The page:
Council for the National Interest

The Ukrainian Crisis: The United States, Russia, and Israel

Sep 18 2014 / 3:33 am

By Stephen J. Sniegoski.

The American involvement in the Ukrainian imbroglio has a number of causes, which include the significant role of the neoconservatives. In a series of articles, investigative journalist Robert Parry has made an insightful analysis of this neocon role, linking it to their opposition to Obama’s recent “foreign policy that relies heavily on cooperation with Russian President Vladimir Putin to tamp down confrontations in hot spots such as Iran and Syria cooperation.” [1] That approach toward Israel’s enemies has been staunchly opposed as too soft by Israel and the Israel lobby in the United States, of which the neocons are a leading hard-line element.

Parry’s analysis of the Ukraine crisis better accounts for the facts than the mainstream’s Hitlerian Putin thesis or the position of some critics that it reflects the overall policy of the U.S. government to weaken Russia and expand the American empire. Furthermore, a significant unmentioned aspect of the Ukrainian affair is the irony-rich role of Israel, America’s purported close ally, which has not been critical of Russia. In fact, Israel is actually improving its relationship with Russia and stands to benefit from the crisis.

Neocons had been using the democracy card against Putin’s Russia for some time, as they had previously done against the Soviet Union, because of Putin’s hostility to the Russian liberals, many of whom happened to be Jewish and pro-Israel, and also because of Russia’s support for Israel’s major enemies — Iran and Syria. But Parry holds that the issue of Ukraine became especially significant in recent months because of the success of the Obama-Putin relationship in averting “a U.S. military strike against Syria last summer and then brokering an interim nuclear agreement with Iran last fall that effectively took a U.S. bombing campaign against Iran off the table.” [2] The neocons feared that in contrast to their war agenda for the Middle East — intended to weaken Israel’s enemies — the Obama-Putin combination might be able to establish a peaceful solution to the major problems in the Middle East that would have a negative impact on what they and the Israeli Right perceive as Israel’s national interests.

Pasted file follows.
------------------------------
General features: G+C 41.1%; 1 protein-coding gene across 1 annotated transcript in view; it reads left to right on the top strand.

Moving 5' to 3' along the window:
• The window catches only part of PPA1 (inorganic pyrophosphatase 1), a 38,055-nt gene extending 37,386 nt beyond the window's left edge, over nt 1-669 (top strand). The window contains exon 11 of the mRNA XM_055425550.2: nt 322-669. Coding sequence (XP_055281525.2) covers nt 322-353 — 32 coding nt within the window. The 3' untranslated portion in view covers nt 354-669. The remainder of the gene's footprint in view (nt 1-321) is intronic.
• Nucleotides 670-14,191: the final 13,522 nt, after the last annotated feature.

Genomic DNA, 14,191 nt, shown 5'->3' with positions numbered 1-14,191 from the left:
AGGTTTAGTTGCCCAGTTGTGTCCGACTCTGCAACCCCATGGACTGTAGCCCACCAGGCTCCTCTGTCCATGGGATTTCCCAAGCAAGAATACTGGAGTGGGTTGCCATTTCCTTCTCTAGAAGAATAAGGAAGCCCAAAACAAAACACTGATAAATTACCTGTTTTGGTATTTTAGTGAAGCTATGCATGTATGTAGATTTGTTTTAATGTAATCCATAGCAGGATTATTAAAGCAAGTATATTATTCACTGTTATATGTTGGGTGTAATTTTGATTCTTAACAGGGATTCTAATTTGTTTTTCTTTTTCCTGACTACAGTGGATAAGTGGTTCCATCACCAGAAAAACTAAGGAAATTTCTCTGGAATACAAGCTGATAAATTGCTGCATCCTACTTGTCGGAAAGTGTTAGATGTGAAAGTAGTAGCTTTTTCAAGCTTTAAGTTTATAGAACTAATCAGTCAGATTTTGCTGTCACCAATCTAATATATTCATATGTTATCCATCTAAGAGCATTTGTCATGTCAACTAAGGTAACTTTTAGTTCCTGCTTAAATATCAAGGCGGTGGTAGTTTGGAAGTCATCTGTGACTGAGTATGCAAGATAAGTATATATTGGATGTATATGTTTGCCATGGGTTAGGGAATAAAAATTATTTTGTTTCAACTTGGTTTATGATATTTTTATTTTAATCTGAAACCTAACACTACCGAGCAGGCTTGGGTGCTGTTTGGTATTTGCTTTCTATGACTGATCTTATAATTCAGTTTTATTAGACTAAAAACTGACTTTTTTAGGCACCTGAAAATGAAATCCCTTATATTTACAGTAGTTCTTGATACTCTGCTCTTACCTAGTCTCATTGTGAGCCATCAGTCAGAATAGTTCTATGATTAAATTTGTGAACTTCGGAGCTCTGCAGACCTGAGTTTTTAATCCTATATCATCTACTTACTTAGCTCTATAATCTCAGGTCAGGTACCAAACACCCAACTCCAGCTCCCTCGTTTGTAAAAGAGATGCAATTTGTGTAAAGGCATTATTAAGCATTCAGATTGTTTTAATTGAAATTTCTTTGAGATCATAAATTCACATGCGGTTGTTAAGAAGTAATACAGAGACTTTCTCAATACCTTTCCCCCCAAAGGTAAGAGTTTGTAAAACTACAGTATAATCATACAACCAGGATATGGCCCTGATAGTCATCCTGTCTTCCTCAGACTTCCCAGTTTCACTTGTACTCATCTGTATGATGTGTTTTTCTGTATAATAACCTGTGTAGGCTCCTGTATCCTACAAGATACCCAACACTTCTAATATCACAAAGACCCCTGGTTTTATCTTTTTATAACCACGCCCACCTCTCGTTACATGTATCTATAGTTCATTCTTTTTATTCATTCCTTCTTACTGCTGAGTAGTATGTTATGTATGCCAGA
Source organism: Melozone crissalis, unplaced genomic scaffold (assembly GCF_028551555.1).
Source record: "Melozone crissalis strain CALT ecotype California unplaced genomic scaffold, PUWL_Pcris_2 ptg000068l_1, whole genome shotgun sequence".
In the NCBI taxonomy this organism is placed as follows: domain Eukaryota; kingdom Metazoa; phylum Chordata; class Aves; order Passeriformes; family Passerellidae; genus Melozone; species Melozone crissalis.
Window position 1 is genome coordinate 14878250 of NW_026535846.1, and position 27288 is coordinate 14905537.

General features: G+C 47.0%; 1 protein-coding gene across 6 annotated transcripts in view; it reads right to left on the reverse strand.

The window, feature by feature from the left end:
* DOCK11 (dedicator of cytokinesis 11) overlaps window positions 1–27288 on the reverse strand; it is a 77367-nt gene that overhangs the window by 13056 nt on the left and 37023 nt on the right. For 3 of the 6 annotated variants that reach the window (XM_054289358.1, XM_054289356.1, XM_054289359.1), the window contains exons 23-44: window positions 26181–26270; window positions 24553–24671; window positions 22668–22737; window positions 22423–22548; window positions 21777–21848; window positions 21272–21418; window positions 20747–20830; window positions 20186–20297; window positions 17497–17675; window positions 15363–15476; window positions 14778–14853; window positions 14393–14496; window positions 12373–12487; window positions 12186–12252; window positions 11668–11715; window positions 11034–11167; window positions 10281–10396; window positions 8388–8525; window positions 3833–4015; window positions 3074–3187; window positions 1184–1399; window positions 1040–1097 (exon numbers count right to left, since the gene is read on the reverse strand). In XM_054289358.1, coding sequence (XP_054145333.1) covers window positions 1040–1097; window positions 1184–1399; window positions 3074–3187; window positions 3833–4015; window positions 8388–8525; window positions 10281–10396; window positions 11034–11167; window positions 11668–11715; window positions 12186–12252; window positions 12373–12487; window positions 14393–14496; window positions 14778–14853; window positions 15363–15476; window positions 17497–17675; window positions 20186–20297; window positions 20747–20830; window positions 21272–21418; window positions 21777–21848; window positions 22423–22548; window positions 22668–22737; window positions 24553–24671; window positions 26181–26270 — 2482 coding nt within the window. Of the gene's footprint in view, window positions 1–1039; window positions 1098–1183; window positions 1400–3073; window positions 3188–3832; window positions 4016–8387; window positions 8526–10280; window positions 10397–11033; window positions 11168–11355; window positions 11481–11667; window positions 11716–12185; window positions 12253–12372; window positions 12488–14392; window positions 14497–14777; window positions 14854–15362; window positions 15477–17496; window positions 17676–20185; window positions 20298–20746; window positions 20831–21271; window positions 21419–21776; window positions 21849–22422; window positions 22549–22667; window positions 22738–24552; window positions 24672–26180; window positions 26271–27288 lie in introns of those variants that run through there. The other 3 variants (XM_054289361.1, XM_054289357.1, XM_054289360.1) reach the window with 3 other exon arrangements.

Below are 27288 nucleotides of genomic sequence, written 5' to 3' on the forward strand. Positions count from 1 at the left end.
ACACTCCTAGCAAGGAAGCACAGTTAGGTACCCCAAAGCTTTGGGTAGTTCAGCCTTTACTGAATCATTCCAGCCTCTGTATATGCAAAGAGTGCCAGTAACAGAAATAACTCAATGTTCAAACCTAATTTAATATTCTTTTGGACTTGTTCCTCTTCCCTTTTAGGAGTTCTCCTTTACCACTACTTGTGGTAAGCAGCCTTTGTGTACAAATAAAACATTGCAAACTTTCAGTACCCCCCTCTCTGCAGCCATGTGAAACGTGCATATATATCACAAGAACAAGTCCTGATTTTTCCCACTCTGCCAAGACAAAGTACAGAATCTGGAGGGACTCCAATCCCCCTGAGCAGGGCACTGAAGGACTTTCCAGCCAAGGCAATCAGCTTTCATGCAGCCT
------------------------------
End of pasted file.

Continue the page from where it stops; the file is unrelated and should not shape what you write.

With that Middle East backdrop, Parry writes that the “[n]eocons played key behind-the-scenes roles in instigating the Feb. 22 coup [in Ukraine] that overthrew a democratically elected president with the help of neo-Nazi militias; the neocons have since whipped Official Washington into a frenzy of bipartisan support for the coup regime; and they are pushing for a new Cold War if the people of Crimea vote to leave Ukraine and join Russia.” [3] With tensions rising between the West and Russia, “the neocons have succeeded in estranging U.S. President Barack Obama from Russian President Vladimir Putin and sabotaging the pair’s crucial cooperation on Iran and Syria.” [4]

It should be added that the events in the Ukraine, by distracting U.S. attention from the peace process, enable Israel to create more facts on the ground, free from any badgering from the Obama administration, thus making the creation of a viable Palestinian state more unlikely. [5]

While it appears that the neocons and their followers provoked the immediate crisis in Ukraine — as I will describe in more detail — they are hardly the only elite group promoting a hard line on Russia, in contrast to their dominant role in the war on Iraq. Hard-liners on Ukraine include NATOists, neoliberals, humanitarian liberals, former Cold Warriors, and American nationalists. For some conservatives and American nationalists (the groups overlap) there are lingering Cold War suspicions of Russia that can easily be inflamed along with the belief that the United States must remain the world’s unchallenged superpower and thus strike down all competitors. Those involved in NATO — directly, peripherally, or even vicariously — see the existence of a Russia threat as providing a justification for the reinvigoration of an organization that would otherwise be an anachronistic relic of the Cold War. And, of course, defense contractors involved in producing sophisticated, high-ticket weaponry need the threat of a powerful enemy in order to peddle their wares in an era of U.S. budget austerity.


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